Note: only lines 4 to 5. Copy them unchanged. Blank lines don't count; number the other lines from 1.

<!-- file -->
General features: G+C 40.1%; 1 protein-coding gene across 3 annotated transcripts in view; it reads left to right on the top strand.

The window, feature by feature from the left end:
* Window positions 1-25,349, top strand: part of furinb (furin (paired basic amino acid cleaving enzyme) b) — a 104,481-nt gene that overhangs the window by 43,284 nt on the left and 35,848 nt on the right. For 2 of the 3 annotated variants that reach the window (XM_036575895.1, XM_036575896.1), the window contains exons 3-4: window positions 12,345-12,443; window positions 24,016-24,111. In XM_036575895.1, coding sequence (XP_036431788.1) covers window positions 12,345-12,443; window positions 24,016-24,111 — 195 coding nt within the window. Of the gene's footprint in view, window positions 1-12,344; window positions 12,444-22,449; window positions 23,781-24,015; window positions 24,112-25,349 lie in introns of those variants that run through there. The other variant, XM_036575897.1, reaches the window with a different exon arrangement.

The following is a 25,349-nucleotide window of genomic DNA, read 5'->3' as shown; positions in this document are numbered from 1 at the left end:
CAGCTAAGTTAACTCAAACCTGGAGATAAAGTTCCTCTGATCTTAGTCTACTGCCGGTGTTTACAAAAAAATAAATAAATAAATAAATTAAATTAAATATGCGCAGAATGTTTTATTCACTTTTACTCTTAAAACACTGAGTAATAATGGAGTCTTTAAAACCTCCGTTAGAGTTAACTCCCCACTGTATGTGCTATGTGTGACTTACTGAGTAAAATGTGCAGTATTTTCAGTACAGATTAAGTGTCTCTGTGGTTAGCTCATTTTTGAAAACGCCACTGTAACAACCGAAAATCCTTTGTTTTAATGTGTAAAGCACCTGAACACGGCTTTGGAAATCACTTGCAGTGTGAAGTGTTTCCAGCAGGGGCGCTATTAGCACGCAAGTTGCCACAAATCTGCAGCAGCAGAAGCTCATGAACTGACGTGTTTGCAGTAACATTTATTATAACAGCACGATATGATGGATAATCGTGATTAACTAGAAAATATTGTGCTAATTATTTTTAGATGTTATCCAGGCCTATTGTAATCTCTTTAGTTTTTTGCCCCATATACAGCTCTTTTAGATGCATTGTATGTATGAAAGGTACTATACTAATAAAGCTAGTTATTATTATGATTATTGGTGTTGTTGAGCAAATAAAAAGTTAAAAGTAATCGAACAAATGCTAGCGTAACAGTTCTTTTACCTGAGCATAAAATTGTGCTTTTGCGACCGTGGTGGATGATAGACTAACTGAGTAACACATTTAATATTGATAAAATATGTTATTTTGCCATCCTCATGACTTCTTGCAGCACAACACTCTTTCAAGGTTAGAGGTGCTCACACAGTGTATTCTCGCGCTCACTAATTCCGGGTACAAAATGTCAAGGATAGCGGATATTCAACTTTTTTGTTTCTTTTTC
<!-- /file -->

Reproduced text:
The following is a 25,349-nucleotide window of genomic DNA, read 5'->3' as shown; positions in this document are numbered from 1 at the left end:
CAGCTAAGTTAACTCAAACCTGGAGATAAAGTTCCTCTGATCTTAGTCTACTGCCGGTGTTTACAAAAAAATAAATAAATAAATAAATTAAATTAAATATGCGCAGAATGTTTTATTCACTTTTACTCTTAAAACACTGAGTAATAATGGAGTCTTTAAAACCTCCGTTAGAGTTAACTCCCCACTGTATGTGCTATGTGTGACTTACTGAGTAAAATGTGCAGTATTTTCAGTACAGATTAAGTGTCTCTGTGGTTAGCTCATTTTTGAAAACGCCACTGTAACAACCGAAAATCCTTTGTTTTAATGTGTAAAGCACCTGAACACGGCTTTGGAAATCACTTGCAGTGTGAAGTGTTTCCAGCAGGGGCGCTATTAGCACGCAAGTTGCCACAAATCTGCAGCAGCAGAAGCTCATGAACTGACGTGTTTGCAGTAACATTTATTATAACAGCACGATATGATGGATAATCGTGATTAACTAGAAAATATTGTGCTAATTATTTTTAGATGTTATCCAGGCCTATTGTAATCTCTTTAGTTTTTTGCCCCATATACAGCTCTTTTAGATGCATTGTATGTATGAAAGGTACTATACTAATAAAGCTAGTTATTATTATGATTATTGGTGTTGTTGAGCAAATAAAAAGTTAAAAGTAATCGAACAAATGCTAGCGTAACAGTTCTTTTACCTGAGCATAAAATTGTGCTTTTGCGACCGTGGTGGATGATAGACTAACTGAGTAACACATTTAATATTGATAAAATATGTTATTTTGCCATCCTCATGACTTCTTGCAGCACAACACTCTTTCAAGGTTAGAGGTGCTCACACAGTGTATTCTCGCGCTCACTAATTCCGGGTACAAAATGTCAAGGATAGCGGATATTCAACTTTTTTGTTTCTTTTTC